Nurses can implement personal health budgets effectively
Nurses already have valuable skills that can help them implement PHBs effectively, while the PHB process can create opportunities for them to improve patient care.
PHBs give nurses the opportunity to support patients to access options beyond the mental health system and that are not synonymous with or inextricably linked to their mental health conditions. This flexibility means patients can use their personal strengths to de-medicalise their care by choosing activities linked to life outside of their mental health condition (Alakeson and Coyle 2011, Coyle 2011, White 2011).
Skills nurses can use to implement personal health budgets effectively
- Shared decision-making
- Person-centred care
- Communication skills
- Interpersonal skills
- Problem-solving skills
- Observational skills
- Psychosocial interventions
Patients with PHBs are unrestricted by authoritative guidance or evidence-based treatments and can make choices that differ from clinicians’ suggestions. By blending patients’ lived experience with practitioners’ professional expertise, nurses can help people access support mechanisms that promote engagement with mental health recovery (Tew et al 2015).
Sensible risk management can reduce potential dangers
Nurses may be concerned that PHBs are risky for some patients and that funding will be spent unwisely, that budget holders are in danger of financial exploitation or that a proposed care package might be ineffective or harmful (NHS Confederation 2011, Alakeson et al 2016).
Risk-averse and defensive front-line management can obstruct the dynamic use of PHBs when they seek to protect organisations and individuals from financial harm (Carr 2011), while reluctance to engage with positive risk-taking can inhibit care progression (Higgins et al 2015).
Implementing sensible and proportionate risk management can mitigate or reduce potential dangers (Chambers 2017), support nurses to engage with positive risk-taking and help create trusting and therapeutic relationships within which nurses and patients share risk decisions and responsibilities (DH 2010).
Move towards a coaching style of care planning
Mental health service users can become disempowered if nurses do not relinquish control, as their autonomy and capacity to make appropriate healthcare decisions are reduced (Griffith and Tengnah 2013). To promote constructive use of PHBs, Tew et al (2015) and Alakeson et al (2016) have called for professionals to move towards a coaching style of care planning that uses partnership working, creativity and mutual understanding of patients’ goals to achieve their desired outcomes and identify and manage risks safely.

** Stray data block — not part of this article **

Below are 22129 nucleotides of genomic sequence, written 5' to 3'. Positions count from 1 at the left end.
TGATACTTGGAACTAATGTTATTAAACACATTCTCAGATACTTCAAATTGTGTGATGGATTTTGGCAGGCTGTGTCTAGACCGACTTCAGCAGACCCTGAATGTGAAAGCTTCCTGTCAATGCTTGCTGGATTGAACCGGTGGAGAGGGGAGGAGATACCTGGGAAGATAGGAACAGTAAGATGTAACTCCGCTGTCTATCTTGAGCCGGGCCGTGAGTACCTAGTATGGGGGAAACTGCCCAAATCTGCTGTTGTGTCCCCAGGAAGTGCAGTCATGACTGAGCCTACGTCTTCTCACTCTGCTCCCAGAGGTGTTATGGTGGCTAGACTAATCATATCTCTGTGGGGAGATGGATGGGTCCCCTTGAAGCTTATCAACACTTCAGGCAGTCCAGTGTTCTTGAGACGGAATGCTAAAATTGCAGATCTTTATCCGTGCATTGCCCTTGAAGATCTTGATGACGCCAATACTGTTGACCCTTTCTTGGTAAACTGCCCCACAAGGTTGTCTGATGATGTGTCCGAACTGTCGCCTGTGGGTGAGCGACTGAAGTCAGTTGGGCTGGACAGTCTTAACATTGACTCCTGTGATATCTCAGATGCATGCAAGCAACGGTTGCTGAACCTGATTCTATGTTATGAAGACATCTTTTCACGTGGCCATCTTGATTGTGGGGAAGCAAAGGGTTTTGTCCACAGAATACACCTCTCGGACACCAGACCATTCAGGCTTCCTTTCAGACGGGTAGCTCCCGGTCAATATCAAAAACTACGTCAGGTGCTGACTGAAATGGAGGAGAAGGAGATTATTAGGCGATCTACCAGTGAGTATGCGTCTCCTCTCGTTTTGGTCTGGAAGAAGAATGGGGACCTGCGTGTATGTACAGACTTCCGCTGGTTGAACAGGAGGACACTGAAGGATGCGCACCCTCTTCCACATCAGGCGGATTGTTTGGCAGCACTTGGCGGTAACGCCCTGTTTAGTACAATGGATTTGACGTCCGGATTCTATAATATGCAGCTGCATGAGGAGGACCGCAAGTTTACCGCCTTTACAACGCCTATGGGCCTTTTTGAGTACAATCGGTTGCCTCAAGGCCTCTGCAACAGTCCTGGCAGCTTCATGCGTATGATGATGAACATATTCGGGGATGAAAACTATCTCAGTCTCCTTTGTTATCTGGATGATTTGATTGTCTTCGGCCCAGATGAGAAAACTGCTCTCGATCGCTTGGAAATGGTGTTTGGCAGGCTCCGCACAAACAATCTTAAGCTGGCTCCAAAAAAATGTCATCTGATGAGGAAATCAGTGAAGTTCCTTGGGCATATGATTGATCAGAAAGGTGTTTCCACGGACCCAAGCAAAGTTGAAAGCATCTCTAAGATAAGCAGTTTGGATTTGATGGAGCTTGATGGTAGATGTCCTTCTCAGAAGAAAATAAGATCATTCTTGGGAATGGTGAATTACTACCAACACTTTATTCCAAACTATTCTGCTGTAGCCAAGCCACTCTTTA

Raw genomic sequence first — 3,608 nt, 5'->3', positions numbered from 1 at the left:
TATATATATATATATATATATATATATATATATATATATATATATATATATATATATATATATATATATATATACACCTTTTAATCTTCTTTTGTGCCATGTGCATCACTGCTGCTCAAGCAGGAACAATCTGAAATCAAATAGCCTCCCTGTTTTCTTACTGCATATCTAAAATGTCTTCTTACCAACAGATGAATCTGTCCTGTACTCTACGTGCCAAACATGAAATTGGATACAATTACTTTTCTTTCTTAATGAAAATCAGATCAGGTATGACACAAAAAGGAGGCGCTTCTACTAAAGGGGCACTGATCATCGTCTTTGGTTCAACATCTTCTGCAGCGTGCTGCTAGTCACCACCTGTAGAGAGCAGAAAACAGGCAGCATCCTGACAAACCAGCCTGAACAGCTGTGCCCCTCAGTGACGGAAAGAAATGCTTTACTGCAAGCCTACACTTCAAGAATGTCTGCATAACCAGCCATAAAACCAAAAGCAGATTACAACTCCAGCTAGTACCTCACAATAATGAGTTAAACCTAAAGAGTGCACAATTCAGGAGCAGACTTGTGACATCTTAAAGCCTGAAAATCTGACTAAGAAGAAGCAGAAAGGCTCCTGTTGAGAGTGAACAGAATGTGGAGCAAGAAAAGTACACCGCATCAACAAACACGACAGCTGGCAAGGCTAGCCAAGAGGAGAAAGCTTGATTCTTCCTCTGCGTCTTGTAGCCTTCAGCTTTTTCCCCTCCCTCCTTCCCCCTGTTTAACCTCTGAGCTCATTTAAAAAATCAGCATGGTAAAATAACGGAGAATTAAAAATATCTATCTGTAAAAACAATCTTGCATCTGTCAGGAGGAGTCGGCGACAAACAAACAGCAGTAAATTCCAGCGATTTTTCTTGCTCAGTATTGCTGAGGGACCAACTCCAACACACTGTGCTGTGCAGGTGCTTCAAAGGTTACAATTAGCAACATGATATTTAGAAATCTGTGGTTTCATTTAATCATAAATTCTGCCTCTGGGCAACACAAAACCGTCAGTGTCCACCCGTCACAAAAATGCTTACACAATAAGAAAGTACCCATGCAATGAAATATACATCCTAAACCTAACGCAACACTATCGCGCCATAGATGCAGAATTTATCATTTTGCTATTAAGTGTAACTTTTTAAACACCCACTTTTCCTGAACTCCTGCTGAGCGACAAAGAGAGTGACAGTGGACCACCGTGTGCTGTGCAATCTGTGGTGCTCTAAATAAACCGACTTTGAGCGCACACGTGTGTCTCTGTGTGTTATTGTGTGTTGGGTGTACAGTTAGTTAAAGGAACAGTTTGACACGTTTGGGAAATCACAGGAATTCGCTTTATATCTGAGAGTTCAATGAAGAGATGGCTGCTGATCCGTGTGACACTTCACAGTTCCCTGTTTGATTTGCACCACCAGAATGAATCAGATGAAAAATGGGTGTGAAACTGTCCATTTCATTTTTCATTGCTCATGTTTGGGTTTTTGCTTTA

Nurses can coach patients through the PHB process using their passion and commitment to deliver high-quality care, alongside their emotional intelligence and interpersonal skills. This can support the development of trusting patient-nurse relationships within which conflicts about use of funding can be resolved and which can produce egalitarian, collaborative care (Cope and Murray 2017).
Vital that nurses access training opportunities
A fundamental component of nursing is a commitment to lifelong learning (Royal College of Nursing 2019), while the Nursing and Midwifery Council (2019) requires frequent participation in learning and professional development activities as part of revalidation. PHBs are likely to become an integral part of mental healthcare, so it is vital that nurses access training and development opportunities to ensure effective implementation.
NHS England (2016) recommends using the Care and Support Planning Guide (National Voices 2014), to plan and integrate PHBs into patients’ care and support. The guide should enable nurses, through a cycle of preparing, discussing, documenting and reviewing, to work with patients to develop support that focuses on what matters to them, therefore creating relevant and personalised treatment and care plans.
Using this method of co-production, nurses can work creatively with patients, pulling together their clinical skills and adapting their knowledge, to find inventive, individualised solutions and support them to achieve better therapeutic outcomes. Creativity can also promote nurses’ sense of self-worth as they become ‘entrepreneurs of innovation’, increase their belief in their skills and become positive role models (Isfahani et al 2015).